Two Poems by Timothy Liu


On the day my mother died, I unplugged
the stereo at a time when record clubs
still sent out their selections of the month

unless you said otherwise. The mail piled up
on a table in the entry hall—an avalanche
of bills and condolences I knew I didn’t

have to respond to. People would understand.
My cat stopped sitting on the amplifier,
found other sources of heat to get through

a winter punctured by the clang and hiss
of radiators built before my mother was born.
Feeding the cat, changing the litter—done

without music in the house. Months later,
I took myself to a live concert, something
by Mozart, something I remember first

having heard in the back of a ’68 Rambler,
the radio on, my mother and father trying
to guess the name of the composer, the one

game I knew my mother would win. It comes
to that. One moment you’re turning a dial
lit up on the dash, and the next, you’re not—



Wuxi, China

Walking out of the new cemetery, my father
takes my hand, having just re-interred the remains
of his own father and his father’s two wives—
his mother dead from T.B. by the time he was ten.

He takes my hand and says, Now I can die in peace
even if we didn’t get the actual bones. Village thugs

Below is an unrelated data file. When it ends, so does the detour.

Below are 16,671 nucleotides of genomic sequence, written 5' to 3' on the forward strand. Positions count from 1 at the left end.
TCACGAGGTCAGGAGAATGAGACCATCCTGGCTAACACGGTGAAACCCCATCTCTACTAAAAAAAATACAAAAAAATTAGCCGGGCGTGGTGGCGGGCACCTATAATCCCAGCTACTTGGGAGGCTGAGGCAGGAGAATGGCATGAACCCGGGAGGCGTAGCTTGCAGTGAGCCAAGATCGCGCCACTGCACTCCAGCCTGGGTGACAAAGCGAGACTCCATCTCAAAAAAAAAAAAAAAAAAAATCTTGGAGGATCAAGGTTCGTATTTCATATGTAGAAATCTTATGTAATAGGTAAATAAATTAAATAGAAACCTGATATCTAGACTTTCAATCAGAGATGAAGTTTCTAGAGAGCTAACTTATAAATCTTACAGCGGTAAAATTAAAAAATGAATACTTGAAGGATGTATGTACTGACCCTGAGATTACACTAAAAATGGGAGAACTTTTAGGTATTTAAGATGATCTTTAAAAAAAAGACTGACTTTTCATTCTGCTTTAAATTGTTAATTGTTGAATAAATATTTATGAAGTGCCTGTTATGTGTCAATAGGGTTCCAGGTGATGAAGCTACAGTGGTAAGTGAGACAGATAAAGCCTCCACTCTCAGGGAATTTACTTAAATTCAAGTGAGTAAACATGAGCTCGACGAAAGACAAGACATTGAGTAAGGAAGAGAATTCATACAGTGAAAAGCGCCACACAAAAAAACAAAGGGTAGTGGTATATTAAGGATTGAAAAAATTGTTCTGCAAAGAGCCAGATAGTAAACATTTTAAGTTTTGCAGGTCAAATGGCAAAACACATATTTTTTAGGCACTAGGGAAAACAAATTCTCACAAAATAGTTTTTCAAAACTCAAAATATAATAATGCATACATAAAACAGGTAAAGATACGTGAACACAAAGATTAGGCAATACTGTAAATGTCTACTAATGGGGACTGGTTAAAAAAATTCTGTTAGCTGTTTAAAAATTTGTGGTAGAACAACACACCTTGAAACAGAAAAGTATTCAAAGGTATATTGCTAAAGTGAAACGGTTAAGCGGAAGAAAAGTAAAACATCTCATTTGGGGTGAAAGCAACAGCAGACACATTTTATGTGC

hired by my uncle made sure the burial mounds
behind the house my father grew up in would not feel

a single shovel blade go in as they stood there
sentinel with arms crossed. My uncle’s wife
had a dream that out of the grave’s opened gash
demons rushed—ancestral ghosts not wanting to be

disturbed. In less than a decade, bulldozers will come
to take the Liu village down. My grandfather’s
ashes, my grandmother’s bones, my own father
walking away with two fistfuls of dirt and saying,

This will have to do. So many others have died
who’ve left nothing behind. I’ll never come back
to this place again. My father kisses my hand,
I who’ve flown across twelve time zones to be here

at his side in a borrowed van, me looking out
the window at a countryside once overrun
with Japs marching West along the railroad tracks,
my father and his siblings hiding in an outhouse,

a dead horse found in the schoolyard soon after
the soldiers had gone. Your hands are so soft! I say
to my father. So are yours, he says. Remember
when it was we last held hands? I must have been

a kid, I say, maybe eight, or ten? You were six,
my father says. And I’m still your son, I say,
leaning into his shoulder, our hands the same size.
And I’ll always be your father, my father says

before I have the chance to say another word,
my eighty-year-old father nodding off into sleep.

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